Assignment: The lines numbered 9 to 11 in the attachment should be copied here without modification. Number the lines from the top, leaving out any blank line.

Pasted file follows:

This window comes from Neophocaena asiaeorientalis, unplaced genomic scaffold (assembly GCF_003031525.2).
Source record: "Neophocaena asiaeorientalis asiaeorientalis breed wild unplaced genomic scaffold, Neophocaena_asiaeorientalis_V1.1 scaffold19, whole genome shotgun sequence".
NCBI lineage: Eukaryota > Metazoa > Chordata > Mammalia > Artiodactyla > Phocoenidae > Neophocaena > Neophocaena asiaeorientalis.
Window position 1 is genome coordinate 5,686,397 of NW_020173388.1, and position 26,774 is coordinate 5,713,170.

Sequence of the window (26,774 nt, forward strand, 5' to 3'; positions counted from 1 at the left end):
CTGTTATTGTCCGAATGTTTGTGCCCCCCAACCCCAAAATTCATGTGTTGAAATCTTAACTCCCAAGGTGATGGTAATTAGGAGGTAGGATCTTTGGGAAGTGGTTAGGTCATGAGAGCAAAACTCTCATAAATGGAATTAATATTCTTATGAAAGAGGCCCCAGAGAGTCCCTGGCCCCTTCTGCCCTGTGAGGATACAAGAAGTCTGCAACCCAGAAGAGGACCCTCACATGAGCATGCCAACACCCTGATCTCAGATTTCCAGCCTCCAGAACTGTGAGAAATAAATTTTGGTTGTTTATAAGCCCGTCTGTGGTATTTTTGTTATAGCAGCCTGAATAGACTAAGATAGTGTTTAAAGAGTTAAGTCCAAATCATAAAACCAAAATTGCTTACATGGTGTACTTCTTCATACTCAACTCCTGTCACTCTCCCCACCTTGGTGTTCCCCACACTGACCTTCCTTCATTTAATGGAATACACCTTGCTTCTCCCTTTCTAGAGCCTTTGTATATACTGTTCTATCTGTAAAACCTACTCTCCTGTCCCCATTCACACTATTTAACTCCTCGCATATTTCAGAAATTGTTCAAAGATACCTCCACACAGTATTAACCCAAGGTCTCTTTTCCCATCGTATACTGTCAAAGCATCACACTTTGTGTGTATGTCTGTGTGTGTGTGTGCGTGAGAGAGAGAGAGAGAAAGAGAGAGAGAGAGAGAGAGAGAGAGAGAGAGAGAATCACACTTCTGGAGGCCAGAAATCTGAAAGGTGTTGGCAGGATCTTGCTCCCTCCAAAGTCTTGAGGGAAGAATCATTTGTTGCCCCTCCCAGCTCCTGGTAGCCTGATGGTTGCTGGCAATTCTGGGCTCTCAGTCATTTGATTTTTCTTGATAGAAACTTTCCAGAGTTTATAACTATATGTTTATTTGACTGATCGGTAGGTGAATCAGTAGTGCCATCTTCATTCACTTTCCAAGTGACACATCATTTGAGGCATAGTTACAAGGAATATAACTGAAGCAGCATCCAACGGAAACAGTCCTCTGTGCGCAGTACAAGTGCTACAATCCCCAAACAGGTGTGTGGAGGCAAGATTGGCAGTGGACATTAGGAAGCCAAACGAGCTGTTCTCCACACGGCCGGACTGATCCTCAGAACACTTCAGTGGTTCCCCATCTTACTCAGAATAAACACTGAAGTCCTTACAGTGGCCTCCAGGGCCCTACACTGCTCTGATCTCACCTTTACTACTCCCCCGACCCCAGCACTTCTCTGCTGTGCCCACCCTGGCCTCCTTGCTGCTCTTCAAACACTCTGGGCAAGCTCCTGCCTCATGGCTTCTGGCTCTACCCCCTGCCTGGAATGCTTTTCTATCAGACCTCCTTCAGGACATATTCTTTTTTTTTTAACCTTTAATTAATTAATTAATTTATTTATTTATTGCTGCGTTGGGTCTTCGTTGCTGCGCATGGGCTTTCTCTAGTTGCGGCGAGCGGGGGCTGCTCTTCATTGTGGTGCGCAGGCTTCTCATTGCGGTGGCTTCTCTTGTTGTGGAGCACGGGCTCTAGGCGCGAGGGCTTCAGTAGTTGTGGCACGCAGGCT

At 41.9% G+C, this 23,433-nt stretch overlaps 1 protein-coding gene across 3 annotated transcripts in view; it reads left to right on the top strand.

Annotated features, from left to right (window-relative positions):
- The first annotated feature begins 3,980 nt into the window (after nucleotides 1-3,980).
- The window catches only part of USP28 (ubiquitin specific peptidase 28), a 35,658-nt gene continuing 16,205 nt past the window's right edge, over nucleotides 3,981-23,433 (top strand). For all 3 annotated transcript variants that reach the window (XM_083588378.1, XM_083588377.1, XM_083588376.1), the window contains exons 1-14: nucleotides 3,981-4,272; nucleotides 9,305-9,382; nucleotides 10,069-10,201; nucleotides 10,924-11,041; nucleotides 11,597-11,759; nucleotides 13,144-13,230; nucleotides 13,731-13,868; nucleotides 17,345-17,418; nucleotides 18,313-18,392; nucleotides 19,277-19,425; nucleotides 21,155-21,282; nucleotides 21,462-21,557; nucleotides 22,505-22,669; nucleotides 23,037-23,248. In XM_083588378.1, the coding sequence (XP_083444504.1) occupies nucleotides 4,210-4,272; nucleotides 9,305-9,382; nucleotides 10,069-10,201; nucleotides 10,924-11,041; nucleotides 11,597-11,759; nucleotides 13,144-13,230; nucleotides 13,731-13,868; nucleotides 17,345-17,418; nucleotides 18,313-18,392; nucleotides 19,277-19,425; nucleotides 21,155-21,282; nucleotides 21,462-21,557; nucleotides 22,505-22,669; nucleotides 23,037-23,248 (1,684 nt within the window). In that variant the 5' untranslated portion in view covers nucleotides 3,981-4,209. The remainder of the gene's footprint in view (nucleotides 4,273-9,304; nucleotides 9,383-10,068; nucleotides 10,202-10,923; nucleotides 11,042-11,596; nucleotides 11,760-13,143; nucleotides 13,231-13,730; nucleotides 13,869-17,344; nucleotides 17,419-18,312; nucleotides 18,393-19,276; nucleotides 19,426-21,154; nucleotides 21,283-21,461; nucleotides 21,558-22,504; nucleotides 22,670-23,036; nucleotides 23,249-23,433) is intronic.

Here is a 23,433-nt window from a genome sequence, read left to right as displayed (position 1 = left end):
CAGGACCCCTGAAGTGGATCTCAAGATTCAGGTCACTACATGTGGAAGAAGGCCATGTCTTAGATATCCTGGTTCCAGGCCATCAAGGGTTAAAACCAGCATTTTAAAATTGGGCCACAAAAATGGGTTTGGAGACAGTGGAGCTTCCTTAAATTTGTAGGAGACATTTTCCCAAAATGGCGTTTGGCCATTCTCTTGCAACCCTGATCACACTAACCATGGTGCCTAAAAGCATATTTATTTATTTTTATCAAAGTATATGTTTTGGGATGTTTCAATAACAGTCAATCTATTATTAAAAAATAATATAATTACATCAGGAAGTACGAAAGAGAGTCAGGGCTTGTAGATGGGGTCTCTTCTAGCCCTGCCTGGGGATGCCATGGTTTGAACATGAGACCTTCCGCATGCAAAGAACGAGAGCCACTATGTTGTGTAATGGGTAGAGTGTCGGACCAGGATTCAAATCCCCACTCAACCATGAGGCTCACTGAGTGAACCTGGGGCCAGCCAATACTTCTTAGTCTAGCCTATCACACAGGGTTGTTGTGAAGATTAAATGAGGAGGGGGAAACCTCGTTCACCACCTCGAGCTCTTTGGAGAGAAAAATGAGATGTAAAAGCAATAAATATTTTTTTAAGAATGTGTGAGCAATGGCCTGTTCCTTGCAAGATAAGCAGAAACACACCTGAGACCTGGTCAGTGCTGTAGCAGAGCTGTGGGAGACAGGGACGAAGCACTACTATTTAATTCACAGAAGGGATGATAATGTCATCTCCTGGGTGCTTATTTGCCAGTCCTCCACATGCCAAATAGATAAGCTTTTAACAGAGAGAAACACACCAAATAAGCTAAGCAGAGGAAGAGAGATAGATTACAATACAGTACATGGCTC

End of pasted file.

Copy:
- The first annotated feature begins 3,980 nt into the window (after nucleotides 1-3,980).
- The window catches only part of USP28 (ubiquitin specific peptidase 28), a 35,658-nt gene continuing 16,205 nt past the window's right edge, over nucleotides 3,981-23,433 (top strand). For all 3 annotated transcript variants that reach the window (XM_083588378.1, XM_083588377.1, XM_083588376.1), the window contains exons 1-14: nucleotides 3,981-4,272; nucleotides 9,305-9,382; nucleotides 10,069-10,201; nucleotides 10,924-11,041; nucleotides 11,597-11,759; nucleotides 13,144-13,230; nucleotides 13,731-13,868; nucleotides 17,345-17,418; nucleotides 18,313-18,392; nucleotides 19,277-19,425; nucleotides 21,155-21,282; nucleotides 21,462-21,557; nucleotides 22,505-22,669; nucleotides 23,037-23,248. In XM_083588378.1, the coding sequence (XP_083444504.1) occupies nucleotides 4,210-4,272; nucleotides 9,305-9,382; nucleotides 10,069-10,201; nucleotides 10,924-11,041; nucleotides 11,597-11,759; nucleotides 13,144-13,230; nucleotides 13,731-13,868; nucleotides 17,345-17,418; nucleotides 18,313-18,392; nucleotides 19,277-19,425; nucleotides 21,155-21,282; nucleotides 21,462-21,557; nucleotides 22,505-22,669; nucleotides 23,037-23,248 (1,684 nt within the window). In that variant the 5' untranslated portion in view covers nucleotides 3,981-4,209. The remainder of the gene's footprint in view (nucleotides 4,273-9,304; nucleotides 9,383-10,068; nucleotides 10,202-10,923; nucleotides 11,042-11,596; nucleotides 11,760-13,143; nucleotides 13,231-13,730; nucleotides 13,869-17,344; nucleotides 17,419-18,312; nucleotides 18,393-19,276; nucleotides 19,426-21,154; nucleotides 21,283-21,461; nucleotides 21,558-22,504; nucleotides 22,670-23,036; nucleotides 23,249-23,433) is intronic.

Here is a 23,433-nt window from a genome sequence, read left to right as displayed (position 1 = left end):